Catherine De Medici introduced into the French court the same kind of entertainments that she had known in Italy. The French professional dancers became so skilled that they began to perform publicly in theatres. The Italian choreographer Fillips Taxation created the first romantic ballet, La Sylphlike (1832), for his daughter Marie. Around the asses, as the court dances became more detailed and complicated, it became necessary to formally codify these dances to maintain consistency. In 1661 , King Louis XIV established the world’s first ballet school, the Academia Royal De Danes (Royal Academy of Dance).
The Pre-Romantic period is most noted as the origin of pointed work. The Italian dancer Marie Taxation, who was eighteen years old at the time, is generally considered to be the first ballerina to dance en pointed, balancing and moving on the ends of her toes. The period from 1830-1870 is considered the Romantic Period of classical ballet. Romantic is now used to refer to a specific style of movement that was popular during that era. Following the Romantic Period, Russian classical ballet took off in SST. Petersburg in the late asses with the choreography of Marcus Petite and his associate, Level Vivian.
In 1926, the Royal Ballet opened in England, with Sir Frederick Gaston as the choreographer. Ballet in America began in New York City with the formation of the Ballet Theatre (presently the American Ballet Theatre) in 1 940 and the Ballet Society (presently the New York City Ballet) in 1946. Choreography. Most choreographers say that they are usually inspired by one of two things: the music or the theme. A ballet’s choreography (arrangement of dance movements) may be based on such sources as a story, a musical composition, or a painting. If a choreographer’s idea comes room a story, the dancers take the roles of the story’s characters.
If a choreographer’s idea comes from music or a painting, the dancers create a mood or image like that of the original work. Few choreographers know what they are going to do when they start to rehearse a new ballet. Dance, and in particular ballet, connects to a multitude of disciplines, spanning the curriculum. There is math in working with music, choreography and pattern of movement. There is language arts and storytelling in the performance of a work. There are history and social studies connections to be made with the satirical context in which works were created or focusing on composers and famous dancers of the past.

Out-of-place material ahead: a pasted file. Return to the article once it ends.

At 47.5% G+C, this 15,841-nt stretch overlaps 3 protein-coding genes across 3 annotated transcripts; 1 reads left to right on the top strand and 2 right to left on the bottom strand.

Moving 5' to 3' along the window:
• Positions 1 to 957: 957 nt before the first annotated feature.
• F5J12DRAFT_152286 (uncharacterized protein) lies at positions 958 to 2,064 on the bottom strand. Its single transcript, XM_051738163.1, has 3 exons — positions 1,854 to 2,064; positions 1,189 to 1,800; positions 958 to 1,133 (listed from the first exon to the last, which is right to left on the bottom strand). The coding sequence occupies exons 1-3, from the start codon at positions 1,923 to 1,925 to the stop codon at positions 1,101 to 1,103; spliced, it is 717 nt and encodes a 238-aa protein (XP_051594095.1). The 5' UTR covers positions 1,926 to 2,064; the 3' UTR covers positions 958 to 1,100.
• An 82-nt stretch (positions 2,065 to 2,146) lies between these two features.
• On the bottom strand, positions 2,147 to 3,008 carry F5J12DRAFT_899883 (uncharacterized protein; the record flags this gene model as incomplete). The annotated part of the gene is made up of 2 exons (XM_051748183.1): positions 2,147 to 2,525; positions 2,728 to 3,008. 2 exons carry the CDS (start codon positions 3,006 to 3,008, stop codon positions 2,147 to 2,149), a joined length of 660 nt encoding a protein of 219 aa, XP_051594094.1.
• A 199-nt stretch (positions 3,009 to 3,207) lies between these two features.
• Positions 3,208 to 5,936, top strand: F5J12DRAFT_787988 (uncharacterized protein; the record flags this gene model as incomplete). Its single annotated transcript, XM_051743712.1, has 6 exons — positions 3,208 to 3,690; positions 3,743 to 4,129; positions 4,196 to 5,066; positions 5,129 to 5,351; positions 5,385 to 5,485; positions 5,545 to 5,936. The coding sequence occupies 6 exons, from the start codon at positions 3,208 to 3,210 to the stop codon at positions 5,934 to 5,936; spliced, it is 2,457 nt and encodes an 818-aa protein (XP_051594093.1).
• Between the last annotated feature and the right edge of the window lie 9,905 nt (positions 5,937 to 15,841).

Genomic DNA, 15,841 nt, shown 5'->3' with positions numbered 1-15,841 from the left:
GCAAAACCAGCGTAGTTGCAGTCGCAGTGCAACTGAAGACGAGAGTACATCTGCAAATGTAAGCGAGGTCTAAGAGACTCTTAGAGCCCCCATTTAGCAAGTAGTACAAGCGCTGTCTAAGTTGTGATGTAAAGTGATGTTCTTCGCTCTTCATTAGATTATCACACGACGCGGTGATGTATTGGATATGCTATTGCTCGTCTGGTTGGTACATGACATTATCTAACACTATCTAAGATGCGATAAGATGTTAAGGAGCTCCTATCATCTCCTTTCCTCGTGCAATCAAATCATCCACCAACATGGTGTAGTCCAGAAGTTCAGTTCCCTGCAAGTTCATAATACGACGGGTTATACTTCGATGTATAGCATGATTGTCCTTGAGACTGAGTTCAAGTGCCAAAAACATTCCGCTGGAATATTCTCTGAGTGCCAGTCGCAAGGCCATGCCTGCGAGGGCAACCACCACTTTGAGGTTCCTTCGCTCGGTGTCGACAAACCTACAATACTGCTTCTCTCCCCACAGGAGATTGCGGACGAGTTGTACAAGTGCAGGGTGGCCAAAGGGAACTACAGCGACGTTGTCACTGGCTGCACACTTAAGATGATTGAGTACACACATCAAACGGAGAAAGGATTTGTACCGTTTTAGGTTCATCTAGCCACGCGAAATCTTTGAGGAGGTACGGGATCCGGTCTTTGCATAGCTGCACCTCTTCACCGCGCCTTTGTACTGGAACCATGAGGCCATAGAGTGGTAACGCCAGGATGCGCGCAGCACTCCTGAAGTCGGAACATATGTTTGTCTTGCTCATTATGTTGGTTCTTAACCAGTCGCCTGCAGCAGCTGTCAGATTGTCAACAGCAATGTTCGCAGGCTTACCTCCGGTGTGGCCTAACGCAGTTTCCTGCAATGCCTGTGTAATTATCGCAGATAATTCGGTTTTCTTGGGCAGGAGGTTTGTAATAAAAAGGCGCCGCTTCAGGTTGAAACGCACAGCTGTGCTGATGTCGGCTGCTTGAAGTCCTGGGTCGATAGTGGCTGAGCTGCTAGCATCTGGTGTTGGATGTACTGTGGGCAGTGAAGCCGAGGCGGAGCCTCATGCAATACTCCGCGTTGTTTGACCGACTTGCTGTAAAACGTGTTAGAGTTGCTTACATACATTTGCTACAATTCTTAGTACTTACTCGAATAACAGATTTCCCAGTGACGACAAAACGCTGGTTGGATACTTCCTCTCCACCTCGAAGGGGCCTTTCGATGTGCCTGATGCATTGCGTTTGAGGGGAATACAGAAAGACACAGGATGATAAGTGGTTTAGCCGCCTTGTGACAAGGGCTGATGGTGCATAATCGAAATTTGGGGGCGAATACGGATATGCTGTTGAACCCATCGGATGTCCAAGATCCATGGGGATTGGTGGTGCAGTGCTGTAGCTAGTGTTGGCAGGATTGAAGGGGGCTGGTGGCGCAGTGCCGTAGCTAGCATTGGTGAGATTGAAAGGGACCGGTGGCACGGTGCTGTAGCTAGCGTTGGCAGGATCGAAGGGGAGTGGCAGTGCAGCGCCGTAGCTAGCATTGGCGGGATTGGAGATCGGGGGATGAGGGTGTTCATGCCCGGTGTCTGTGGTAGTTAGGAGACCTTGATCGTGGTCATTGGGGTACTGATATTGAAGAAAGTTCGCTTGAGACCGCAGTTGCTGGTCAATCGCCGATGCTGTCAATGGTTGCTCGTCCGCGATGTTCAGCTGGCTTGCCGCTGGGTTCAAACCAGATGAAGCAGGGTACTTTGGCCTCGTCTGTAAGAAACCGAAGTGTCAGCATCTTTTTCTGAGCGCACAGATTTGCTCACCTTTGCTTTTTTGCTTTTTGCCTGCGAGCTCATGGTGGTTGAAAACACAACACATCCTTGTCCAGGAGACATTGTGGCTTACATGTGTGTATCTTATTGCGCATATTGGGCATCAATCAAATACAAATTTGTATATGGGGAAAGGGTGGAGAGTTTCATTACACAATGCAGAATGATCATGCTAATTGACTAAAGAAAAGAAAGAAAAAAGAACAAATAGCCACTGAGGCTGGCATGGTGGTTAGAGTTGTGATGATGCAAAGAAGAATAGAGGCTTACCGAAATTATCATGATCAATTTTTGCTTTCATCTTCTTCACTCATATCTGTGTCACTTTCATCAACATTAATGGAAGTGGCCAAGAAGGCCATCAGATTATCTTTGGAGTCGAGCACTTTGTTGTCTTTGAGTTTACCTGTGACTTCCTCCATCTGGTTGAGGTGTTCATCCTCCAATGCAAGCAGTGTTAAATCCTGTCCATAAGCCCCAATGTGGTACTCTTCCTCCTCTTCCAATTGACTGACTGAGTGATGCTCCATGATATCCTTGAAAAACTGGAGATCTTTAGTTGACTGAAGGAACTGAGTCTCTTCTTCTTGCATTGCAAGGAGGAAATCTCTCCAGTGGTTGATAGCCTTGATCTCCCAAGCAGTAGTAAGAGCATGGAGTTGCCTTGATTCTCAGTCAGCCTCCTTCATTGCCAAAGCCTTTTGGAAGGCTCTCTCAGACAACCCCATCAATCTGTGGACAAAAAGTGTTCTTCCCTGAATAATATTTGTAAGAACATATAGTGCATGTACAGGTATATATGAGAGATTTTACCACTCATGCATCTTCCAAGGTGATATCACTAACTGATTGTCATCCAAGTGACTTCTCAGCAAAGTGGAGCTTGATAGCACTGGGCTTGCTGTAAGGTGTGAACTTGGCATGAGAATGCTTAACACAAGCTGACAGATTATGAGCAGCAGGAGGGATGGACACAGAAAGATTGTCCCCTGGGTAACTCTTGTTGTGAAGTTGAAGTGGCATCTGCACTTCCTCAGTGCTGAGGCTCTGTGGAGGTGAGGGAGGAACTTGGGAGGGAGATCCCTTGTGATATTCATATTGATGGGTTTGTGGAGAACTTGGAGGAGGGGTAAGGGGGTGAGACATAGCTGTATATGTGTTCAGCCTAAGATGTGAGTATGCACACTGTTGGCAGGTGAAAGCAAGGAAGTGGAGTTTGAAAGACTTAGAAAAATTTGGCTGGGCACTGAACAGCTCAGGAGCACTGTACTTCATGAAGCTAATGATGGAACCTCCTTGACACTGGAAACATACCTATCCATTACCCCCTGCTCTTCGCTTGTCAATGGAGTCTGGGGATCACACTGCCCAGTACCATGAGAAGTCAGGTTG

As you can see, the connections are there, a little research at the library or on the internet can unlock and create many activities for your classroom. In this packet, we are going to concentrate on a few areas in which physics and dance can be observed together in action, but this is only the beginning. Physics and dance represent remarkably complementary approaches to human body movement – the scientific approach of classical mechanics, and the aesthetic approach of the popular art form of dance.
People involved with dance, those having some familiarity with science, and those who might be unfamiliar with both topics can all find intriguing and challenging food for thought. The science of physics deals with motion and interaction of forces and bodies. Many classroom experiments are available in which students use a variety of manipulative to explore these forces and interactions, but they may also be explored while actively observing a ballet performance.
The origins of ballet lie in the court spectacles of the Renaissance in France and Italy, and evidence of costumes pacifically for ballet can be dated to the early fifteenth century. Illustrations from this period show the importance of masks and clothing for spectacles. Splendor at court was strongly reflected in luxuriously designed ballet costumes. Cotton and silk were mixed with flax woven into semitransparent gauze. From the beginning of the sixteenth century, public theaters were being built in Venice (1 637), Rome (1 652), Paris (1 660), Hamburg (1678), and other important cities.